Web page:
How can you help?
We offer scientists an opportunity to put their research to work on a critical real-world problem, and we offer law enforcement officials the chance to participate in the first-ever application of DNA technology to wildlife crime.
We cannot do this alone. We need help expanding the project to Asian countries, expanding our partners’ knowledge in DNA barcoding technology, and equipping laboratories around the world with the proper instruments scientists and researchers need. We welcome both monetary and in-kind donations.
A large part of this project is boots-on-the-ground, grassroots efforts. Are you located in one of our partner countries and looking to spread the word to officials? Are you interested in volunteer efforts? Perhaps you want to get involved in online discussions about wildlife conservation through technological innovation? This is all possible. We need supporters like you.
“Since 2012, we’ve contributed nearly $9 million to develop new technologies that protect threatened wildlife. The Consortium for the Barcode of Life is creating a DNA barcoding test that identifies and intercepts wildlife protected by UN treaty regulations as it’s transferred across borders.”
--Google Global Impact Awards website
Through DNA barcoding, we bring together experts from different disciplines, and you can be among them. If you and your organization want to be part of the solution to wildlife crime, read on and get involved.
The public DNA Barcode reference library that we are constructing will enable crime investigators to identify the species from which crime scene evidence came. Having the right species name on the specimens represented in the library is critical and that’s why Taxonomic Specialists are critical to the project. If you’re a specialist on any of the taxonomic groups on the Priority Endangered Species List, we need your help in checking identifications, locating voucher specimens for the library, and even publishing short papers that clarify species boundaries using DNA barcode data provided by the project.I'm interested!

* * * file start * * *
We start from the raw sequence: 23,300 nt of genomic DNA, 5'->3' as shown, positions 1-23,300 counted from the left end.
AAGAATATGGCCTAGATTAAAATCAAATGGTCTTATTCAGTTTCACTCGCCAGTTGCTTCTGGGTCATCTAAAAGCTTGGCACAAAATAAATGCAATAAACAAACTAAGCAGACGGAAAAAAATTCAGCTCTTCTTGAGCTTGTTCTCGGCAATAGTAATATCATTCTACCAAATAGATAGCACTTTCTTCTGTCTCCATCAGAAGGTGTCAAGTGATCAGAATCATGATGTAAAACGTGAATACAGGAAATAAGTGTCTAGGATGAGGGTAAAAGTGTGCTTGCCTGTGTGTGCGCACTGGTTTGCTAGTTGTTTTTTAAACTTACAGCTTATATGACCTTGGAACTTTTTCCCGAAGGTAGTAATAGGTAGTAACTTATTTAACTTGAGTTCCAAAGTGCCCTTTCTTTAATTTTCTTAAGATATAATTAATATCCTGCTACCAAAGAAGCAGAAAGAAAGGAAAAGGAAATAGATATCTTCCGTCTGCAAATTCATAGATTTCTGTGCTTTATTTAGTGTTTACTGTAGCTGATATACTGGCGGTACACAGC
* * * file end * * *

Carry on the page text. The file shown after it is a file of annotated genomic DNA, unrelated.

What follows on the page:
A large portion of the voucher specimens needed to construct the reference library will be collected by the partner countries, but we’re going to need help from other countries. Researchers, museums, herbaria, and research institutions anywhere can be important contributors if they can provide tissue samples with well-preserved DNA from the Priority Endangered Species List and their close relatives. If you can provide or point us to frozen tissue samples, alcohol-preserved vouchers, or plant tissue on silica gel, please get involved!I'm interested!
It will be a challenge finding samples from the Priority Endangered Species, and we’re certainly not going to sacrifice or harm any members of those species. That’s why zoos, botanical gardens, rescue centers, captive breeding programs, and related organizations are so important to the project. If your organization has living representatives of any of these species or their close relatives, we hope you’ll consider donating tissue or fluid samples collected during routine veterinary exams.I'm interested!